I read these threads and dream that someday it will be a simple task to go to Astronomics or other astronomy vendor web site and get a great NV devices with the accessories to attach it to the focuser. I am willing to wait a few more years for the technology to become better, easier to buy and use.
I also love to backpack and I think a handheld NV monocular with a small objective lens would be the lightest possible astronomy equipment that would be useful to carry on a backpacking trip. I currently carry a 8x42 monocular for day time navigation or very casual astronomy.
It takes one part to attach a device with C mount to a focuser and that part is available right now from Scopestuff.
If you wait for the major vendors to start stocking NV gear, you will likely be waiting for a very, very long time. Most of them will see this as a specialty item that few amateurs will want to buy and they will not be able to add any value over what the NV dealers can already do.
Outstanding for back packing and camping! I never go out in the dark without a piece of Night Vision gear.
And a monocular with a 3x lens makes a jacket pocket system that I think is the ultimate grab and go astronomy tool.
While it might seem expensive, for most people, it has made a lot of seldom used gear look so unappealing that they wind up selling a lot of stuff that they know they will probably never use again. I sold a load of expensive eyepieces. Boring after using NV.
Indeed. Buying an NV tube is as easy as dialing a phone number and pulling out a credit card. The only part that takes work is doing a little due diligence on the technology and the NV vendors. And I'll give you a shortcut there: Rich at Ultimate Night Vision. An awesome vendor who is also an amateur astronomer. He knows that our needs are a little more stringent than the needs of the average hunter.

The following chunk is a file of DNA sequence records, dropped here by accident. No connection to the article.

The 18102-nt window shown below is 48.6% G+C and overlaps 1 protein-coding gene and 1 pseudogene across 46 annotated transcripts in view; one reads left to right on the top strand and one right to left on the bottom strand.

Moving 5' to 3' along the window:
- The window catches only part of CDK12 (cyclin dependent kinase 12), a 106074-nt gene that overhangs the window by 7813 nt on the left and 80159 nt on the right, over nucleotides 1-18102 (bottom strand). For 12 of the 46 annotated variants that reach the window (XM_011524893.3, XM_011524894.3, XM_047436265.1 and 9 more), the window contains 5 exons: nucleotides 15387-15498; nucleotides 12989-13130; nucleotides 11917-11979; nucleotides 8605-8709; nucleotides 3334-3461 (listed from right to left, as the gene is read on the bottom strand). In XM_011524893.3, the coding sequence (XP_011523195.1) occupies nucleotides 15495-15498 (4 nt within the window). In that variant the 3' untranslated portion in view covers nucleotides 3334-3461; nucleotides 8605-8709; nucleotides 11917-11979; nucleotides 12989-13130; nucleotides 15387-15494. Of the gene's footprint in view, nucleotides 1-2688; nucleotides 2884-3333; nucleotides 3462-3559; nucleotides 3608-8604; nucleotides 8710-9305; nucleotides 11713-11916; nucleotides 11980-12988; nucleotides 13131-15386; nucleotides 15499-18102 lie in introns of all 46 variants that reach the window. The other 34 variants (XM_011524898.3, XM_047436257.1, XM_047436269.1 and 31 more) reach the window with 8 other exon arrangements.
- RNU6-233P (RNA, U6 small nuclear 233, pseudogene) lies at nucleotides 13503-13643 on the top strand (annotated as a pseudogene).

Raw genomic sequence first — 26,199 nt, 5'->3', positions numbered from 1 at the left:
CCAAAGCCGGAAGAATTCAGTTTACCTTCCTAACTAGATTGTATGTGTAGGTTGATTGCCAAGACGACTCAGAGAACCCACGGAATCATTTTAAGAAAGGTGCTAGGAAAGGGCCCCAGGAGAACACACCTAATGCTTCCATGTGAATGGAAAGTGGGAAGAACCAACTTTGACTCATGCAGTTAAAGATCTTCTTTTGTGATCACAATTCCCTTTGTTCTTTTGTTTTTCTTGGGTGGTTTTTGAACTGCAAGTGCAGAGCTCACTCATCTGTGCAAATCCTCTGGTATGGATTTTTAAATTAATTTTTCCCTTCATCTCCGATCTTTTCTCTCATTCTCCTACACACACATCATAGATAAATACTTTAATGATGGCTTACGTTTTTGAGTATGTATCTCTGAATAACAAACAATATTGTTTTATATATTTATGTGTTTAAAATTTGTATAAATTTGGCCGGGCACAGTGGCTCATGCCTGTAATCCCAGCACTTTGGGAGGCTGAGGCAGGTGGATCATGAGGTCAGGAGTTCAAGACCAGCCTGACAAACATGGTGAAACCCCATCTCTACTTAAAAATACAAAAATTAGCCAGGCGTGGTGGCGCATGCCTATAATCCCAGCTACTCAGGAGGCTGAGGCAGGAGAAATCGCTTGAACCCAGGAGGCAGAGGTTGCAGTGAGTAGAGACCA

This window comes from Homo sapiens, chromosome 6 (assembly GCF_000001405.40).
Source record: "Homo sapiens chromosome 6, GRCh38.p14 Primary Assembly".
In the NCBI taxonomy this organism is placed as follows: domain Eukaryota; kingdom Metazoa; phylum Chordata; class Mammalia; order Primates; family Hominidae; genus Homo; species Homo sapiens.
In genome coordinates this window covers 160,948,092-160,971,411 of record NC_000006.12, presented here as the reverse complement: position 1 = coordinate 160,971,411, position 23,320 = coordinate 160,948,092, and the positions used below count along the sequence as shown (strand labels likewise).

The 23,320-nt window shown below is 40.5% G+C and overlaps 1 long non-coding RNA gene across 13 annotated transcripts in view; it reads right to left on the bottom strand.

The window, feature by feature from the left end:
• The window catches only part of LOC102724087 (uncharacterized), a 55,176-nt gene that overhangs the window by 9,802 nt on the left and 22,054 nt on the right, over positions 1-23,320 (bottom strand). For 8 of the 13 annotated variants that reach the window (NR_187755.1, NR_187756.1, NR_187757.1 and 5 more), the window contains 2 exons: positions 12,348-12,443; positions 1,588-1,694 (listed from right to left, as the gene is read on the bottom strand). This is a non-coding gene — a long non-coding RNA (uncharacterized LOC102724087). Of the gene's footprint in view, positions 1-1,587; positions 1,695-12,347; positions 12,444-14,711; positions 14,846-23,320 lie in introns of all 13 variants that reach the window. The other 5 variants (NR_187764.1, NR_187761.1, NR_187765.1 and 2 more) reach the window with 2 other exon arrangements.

Once you get the tube, using it in a telescope is no more difficult (or time consuming) than threading on a nebular filter to a conventional eyepiece. The required adapter cost me $24 at ScopeStuff.
With respect to traditional eyepiece manufacturers and vendors getting into NV astronomy, it is very much in their interest NOT to do so. Their margins are small and the business model is based on people amassing large collections of individual eyepieces - a recurring revenue stream. With NV that model of buying behavior gets turned on it's head. I doubt there would be enough margin in that single sale to survive, so naturally they will not go there and talk down the potential of NV at every opportunity.